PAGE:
Background: Post-operative delirium (POD) is a common post-operative complication in elderly individuals and imposes a significant health and financial burden. Identifying predictive biomarkers may help understand the pathophysiology of POD. Our objective is to summarize the evidence of pre-operative biomarkers and imaging tests to predict POD in patients undergoing non-cardiac surgery.
Methods: A systematic search of English language articles in MEDLINE, EMBASE, Cochrane Database, PsychINFO, PubMed and ClinicalTrials. Gov up to January 2018 was performed. Studies that used biomarkers or imaging tests to predict POD and a validated POD assessment tool were included. Animal studies, paediatric, cardiac and intracranial surgery were excluded. Risk of bias was assessed using the Quality In Prognosis Study tool.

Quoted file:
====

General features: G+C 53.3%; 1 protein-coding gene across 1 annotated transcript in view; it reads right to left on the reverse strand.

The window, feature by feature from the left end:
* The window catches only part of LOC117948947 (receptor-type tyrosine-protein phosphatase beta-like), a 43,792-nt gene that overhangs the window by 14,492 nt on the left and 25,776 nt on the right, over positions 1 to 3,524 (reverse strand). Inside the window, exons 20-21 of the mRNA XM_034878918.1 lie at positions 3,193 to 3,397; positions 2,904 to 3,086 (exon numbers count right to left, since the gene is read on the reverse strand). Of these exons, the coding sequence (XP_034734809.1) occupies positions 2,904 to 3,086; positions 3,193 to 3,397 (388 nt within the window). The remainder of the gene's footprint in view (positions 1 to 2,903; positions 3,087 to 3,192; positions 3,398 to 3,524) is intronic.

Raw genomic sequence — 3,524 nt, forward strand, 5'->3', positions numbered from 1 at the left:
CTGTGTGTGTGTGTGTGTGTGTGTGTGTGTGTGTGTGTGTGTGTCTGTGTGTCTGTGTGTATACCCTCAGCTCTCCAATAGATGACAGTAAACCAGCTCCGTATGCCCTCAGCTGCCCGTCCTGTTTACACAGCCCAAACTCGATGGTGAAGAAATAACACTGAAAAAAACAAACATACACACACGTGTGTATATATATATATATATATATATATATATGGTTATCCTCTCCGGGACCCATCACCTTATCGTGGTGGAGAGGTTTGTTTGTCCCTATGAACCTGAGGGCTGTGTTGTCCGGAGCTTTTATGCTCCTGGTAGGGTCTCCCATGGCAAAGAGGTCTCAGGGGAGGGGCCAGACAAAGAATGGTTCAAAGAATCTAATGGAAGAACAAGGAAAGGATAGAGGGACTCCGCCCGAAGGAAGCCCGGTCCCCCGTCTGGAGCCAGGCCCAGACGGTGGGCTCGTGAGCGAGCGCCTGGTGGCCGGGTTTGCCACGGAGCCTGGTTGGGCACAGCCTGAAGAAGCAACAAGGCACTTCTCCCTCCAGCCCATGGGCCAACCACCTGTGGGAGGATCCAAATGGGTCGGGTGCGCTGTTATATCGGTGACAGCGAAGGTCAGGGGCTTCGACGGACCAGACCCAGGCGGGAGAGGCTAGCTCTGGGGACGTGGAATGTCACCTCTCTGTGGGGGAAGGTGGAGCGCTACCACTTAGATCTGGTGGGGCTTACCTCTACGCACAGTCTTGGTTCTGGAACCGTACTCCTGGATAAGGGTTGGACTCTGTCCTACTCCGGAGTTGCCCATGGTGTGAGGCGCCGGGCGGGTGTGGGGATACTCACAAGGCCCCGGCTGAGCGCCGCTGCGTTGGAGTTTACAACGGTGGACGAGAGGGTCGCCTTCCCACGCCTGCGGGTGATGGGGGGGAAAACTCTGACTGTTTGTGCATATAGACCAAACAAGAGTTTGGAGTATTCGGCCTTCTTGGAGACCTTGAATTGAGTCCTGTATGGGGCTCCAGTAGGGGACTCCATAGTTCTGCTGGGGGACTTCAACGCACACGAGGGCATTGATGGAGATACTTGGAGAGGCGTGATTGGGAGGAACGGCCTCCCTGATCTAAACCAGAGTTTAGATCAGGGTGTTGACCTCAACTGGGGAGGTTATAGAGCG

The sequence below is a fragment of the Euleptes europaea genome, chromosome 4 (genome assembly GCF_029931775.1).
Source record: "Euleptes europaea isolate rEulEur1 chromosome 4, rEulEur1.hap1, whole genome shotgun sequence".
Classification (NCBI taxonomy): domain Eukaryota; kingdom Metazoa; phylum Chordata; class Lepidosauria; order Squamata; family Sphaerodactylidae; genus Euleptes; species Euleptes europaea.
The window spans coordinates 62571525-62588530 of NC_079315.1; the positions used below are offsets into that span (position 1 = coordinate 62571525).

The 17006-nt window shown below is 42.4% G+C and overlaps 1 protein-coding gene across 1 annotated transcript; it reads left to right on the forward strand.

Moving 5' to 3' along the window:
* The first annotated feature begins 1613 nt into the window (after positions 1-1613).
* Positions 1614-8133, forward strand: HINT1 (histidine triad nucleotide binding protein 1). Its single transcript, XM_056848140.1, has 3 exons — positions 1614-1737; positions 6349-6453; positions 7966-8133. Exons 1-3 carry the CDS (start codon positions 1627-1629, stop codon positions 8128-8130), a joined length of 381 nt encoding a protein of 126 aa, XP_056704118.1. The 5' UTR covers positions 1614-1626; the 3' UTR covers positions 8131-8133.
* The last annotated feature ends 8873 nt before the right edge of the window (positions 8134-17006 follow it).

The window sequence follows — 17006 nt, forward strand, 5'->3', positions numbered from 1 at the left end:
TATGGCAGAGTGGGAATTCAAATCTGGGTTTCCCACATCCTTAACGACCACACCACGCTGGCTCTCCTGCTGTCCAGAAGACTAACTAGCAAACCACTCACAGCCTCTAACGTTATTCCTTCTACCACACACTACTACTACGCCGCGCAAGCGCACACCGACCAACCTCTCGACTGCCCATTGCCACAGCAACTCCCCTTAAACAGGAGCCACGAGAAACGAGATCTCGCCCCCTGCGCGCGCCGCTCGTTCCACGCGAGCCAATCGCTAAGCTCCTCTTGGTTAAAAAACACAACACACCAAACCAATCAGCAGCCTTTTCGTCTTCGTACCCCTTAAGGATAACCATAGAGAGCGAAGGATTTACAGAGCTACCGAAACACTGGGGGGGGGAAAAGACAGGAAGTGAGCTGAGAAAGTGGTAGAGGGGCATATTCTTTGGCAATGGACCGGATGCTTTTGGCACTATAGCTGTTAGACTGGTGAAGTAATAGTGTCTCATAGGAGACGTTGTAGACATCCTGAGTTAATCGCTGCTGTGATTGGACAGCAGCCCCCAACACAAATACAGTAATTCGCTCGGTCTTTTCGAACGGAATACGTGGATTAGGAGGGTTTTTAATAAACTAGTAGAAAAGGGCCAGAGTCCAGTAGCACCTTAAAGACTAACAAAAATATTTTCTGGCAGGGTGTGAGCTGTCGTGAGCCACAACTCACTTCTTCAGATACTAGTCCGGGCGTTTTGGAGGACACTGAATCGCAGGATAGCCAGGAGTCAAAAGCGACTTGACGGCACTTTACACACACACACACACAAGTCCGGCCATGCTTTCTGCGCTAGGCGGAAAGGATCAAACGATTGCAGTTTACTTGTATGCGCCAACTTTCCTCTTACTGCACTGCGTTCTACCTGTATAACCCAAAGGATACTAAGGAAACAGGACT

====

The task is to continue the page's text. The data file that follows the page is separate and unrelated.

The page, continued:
Results: Thirty-four prospective cohort studies involving 4424 patients were included. Nineteen studies described serum tests [Interleukin-6, Insulin-like Growth Factor 1, C-Reactive Protein (CRP), cholinesterases, apolipoprotein-E genotype, leptin, hypovitaminosis, hypoalbuminaemia, gamma-amino butyric acid], 10 described cerebral-spinal fluid tests (monoamine precursor, melatonin, acute phase proteins, S100B and neurofibrillary tangles), and 5 described imaging tests. Two studies had high risk of bias due to unclear outcome measurement and study participation. CRP was significantly associated with POD in 5 studies. Other biomarkers were either examined by only a single study or two or more studies with conflicting results.
Conclusion: CRP is the most promising biomarker associated with POD. However, we are still in the early stages in identifying biomarkers and imaging tests that may further understanding of the pathophysiology of POD.
Keywords: Post-operative delirium; Predicting post-operative delirium; Predictive biomarkers and imaging; Predictive tests; Systematic review.